This article was originally posted on Thefirearmblog.com
When I was contacted about reviewing new pistol sizing and recapping dies I thought, “wow….dies. Big deal”. What are these S3 Reload dies anyways?
Shell Shock Technologies (SST) of Westport, Connecticut has created the S3 RELOAD set; dies not just for “regular” brass, but designed to accommodate the NAS3 casings (their nickel alloy casings for small caliber pistols).
A week later I picked them up (along with a huge bag of the NAS3) and started reloading.
Looking at the dies one would think that the reloading process would be significantly different. On the contrary, I actually found the process a little easier with these dies. The sizing die contains a polyurethane spring that assists in removing the case from the die. The spring-action is counter-intuitive to my typical method of reloading, but I got used it after about a dozen rounds. That small spring effect also gives the bullet a little push, improving the ease of the resizing.
I also think it is important to talk about the NAS3 casings as well. Unlike normal brass, each casing is actually two pieces fused together. Engineered to be 50% lighter and 2x stronger than brass, it ejects cool to the touch and can be picked up with a magnet. This makes picking up your brass much easier at the range, which is especially good since you will want to recover these casings for repeated reloading with the S3 Reload.
Observations of the S3 Reload
While the expander die does look a little alien, I actually like the design more than traditional expanding dies. Since I was given a big bag of brass I figured the few I butchered getting the process down was the price SST was willing to pay. However, to my delight, I did not over-expand a single case!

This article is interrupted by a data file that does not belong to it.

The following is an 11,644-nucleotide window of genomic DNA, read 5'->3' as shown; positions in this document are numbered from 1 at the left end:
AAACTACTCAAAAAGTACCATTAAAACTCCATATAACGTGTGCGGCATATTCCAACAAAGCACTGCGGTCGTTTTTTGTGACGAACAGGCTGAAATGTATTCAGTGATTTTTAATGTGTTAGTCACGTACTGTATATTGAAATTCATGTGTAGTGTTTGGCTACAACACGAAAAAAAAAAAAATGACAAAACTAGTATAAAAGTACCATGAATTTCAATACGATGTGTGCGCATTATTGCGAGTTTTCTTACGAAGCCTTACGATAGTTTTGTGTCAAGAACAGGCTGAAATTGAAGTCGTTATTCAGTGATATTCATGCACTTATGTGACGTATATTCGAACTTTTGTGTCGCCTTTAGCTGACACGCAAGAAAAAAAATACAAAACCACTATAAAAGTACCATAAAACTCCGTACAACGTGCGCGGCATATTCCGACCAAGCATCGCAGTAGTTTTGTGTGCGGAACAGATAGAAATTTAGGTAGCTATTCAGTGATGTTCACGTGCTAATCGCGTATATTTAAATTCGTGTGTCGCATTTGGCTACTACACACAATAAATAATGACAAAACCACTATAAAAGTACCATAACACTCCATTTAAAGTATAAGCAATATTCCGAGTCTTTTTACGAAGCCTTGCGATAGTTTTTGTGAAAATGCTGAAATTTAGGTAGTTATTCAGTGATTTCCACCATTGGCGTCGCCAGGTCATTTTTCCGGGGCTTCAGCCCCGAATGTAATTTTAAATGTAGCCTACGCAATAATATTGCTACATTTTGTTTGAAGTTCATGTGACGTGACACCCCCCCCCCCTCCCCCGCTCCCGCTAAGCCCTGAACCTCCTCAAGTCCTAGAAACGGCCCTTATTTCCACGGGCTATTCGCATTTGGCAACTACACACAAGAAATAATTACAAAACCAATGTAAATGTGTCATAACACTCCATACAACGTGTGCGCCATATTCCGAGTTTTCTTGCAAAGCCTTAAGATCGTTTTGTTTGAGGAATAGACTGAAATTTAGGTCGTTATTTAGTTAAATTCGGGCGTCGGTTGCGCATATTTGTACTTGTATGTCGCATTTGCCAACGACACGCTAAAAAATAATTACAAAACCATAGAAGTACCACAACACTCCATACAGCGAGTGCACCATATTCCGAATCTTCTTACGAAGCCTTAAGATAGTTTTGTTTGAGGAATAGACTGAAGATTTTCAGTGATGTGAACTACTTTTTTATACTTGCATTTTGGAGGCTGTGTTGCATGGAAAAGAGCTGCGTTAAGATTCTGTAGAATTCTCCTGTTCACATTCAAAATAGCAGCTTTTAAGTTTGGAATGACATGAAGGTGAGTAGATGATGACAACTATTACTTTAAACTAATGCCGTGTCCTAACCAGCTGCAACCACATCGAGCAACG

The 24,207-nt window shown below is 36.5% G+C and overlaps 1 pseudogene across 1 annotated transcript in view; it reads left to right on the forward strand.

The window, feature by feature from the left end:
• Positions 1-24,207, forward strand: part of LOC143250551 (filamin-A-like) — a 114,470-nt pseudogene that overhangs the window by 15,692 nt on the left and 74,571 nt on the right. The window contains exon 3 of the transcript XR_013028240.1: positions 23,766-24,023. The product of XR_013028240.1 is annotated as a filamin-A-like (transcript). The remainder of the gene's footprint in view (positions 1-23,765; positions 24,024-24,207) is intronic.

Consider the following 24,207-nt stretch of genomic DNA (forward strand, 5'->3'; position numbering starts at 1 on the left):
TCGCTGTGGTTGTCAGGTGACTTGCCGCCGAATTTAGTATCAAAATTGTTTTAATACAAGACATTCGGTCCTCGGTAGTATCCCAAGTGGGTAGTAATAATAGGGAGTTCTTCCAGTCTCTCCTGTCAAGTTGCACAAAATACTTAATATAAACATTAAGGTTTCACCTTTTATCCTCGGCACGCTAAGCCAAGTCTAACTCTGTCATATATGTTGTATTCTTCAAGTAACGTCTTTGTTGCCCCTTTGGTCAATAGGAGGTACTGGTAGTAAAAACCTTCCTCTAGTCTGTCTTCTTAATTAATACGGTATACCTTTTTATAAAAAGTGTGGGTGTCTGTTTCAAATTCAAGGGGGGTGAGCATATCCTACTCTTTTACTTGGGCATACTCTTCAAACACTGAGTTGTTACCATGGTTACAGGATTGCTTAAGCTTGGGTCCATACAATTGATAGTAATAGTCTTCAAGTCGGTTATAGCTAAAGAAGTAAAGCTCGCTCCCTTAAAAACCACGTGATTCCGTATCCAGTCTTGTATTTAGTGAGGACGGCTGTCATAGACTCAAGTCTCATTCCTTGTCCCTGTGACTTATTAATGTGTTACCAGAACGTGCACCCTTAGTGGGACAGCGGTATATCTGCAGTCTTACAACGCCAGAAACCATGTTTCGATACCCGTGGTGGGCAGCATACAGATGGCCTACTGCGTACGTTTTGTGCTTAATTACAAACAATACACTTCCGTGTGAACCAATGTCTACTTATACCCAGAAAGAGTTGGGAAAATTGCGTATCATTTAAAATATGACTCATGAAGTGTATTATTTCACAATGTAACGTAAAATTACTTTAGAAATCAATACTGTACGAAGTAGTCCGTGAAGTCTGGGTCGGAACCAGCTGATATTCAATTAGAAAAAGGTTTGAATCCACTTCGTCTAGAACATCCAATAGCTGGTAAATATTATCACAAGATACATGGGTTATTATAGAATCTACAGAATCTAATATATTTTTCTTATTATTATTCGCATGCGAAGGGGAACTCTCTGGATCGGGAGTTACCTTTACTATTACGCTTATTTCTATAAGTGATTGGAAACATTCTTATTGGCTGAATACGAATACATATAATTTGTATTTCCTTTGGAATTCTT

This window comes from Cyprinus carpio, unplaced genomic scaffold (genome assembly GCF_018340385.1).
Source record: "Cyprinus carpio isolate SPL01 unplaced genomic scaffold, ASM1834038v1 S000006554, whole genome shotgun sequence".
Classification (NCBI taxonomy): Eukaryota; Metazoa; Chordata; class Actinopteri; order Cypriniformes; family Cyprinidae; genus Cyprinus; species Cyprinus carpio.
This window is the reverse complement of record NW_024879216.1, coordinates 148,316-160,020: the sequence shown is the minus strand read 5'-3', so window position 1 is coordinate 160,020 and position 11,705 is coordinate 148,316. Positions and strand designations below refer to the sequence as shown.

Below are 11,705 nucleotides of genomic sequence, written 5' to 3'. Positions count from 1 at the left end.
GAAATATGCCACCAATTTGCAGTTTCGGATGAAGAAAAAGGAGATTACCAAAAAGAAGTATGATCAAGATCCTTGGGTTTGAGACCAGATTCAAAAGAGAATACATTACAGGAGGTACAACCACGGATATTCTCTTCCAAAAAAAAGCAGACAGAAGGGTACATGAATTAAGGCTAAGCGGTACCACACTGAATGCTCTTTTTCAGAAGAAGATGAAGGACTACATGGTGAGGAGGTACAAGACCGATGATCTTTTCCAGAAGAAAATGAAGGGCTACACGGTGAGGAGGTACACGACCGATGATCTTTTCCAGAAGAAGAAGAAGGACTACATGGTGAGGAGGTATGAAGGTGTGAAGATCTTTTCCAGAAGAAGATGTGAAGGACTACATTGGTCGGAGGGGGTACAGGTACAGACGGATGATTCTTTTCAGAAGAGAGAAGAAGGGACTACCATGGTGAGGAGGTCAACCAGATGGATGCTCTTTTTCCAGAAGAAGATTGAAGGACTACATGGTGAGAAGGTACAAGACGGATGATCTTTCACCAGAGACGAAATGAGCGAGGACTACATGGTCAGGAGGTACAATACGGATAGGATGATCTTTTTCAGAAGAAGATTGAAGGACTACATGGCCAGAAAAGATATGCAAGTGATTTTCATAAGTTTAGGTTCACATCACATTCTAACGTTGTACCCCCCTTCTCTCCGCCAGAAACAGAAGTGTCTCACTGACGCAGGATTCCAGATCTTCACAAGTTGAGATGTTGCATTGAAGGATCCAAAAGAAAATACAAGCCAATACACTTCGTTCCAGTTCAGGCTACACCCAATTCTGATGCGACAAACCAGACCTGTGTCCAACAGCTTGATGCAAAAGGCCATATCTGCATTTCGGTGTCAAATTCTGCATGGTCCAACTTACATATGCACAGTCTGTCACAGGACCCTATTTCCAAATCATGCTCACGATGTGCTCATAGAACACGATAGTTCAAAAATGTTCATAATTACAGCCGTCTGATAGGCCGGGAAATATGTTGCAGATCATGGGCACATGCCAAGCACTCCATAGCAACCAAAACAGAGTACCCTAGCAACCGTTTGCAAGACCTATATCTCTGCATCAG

Some foreign manufactured brass casings have unusual internal dimensions, and those should be avoided with these dies. SST dies WILL work on traditional brass cases, but SST cases CANNOT be used with regular dies. As a test, I loaded 20 brass cases I had on this set with ease (all of which also fired just fine).
During my review, I had some questions about the S3 Reloads and “best practices” for using them, and I reached out to SST and spoke with “Volo” (pretty sure he is one of their engineers but forgot to ask). During the call, he told me has loaded shells up to 30 times (all at normal pressures, no +p’s, or any other “hot loads”). Though the cases are rated for them, hotter loads will wear them out more quickly. He also mentioned that case wear is shown in the stamp in the case head soonest. So make sure you are checking that as part of your inspection process.
Biggest problem? Not using enough lube. I think we have all ran into that one time or another. :). After I dialed in the appropriate amount, everything operated smoothly.
I was also told they are soon releasing other calibers, some even in the high powered rifle arena (.308 Win) which is definitely of interest to this author. It will be interesting to see the life cycle of those cases and if they are able to withstand twenty (or more) reloads.
I initially loaded 50 rounds and fed them through my Sig P226 without issue. Then I invited a buddy out to shoot with me. We ran through a large Tupperware container of 9mm and didn’t have any problems.
The combination of the S3 Reload dies and NAS3 brass seems like a really decent combination, and the ability to also load regular brass is great. I like the quality of Shell Shock’s products, and I was very impressed with their staff willing to stop their work day and spend 30 minutes to talk to me. I will continue using the dies and SST cases (until I wear them out) and recommend you give them a try if you reload.
You can find out more information at https://s3reload.com/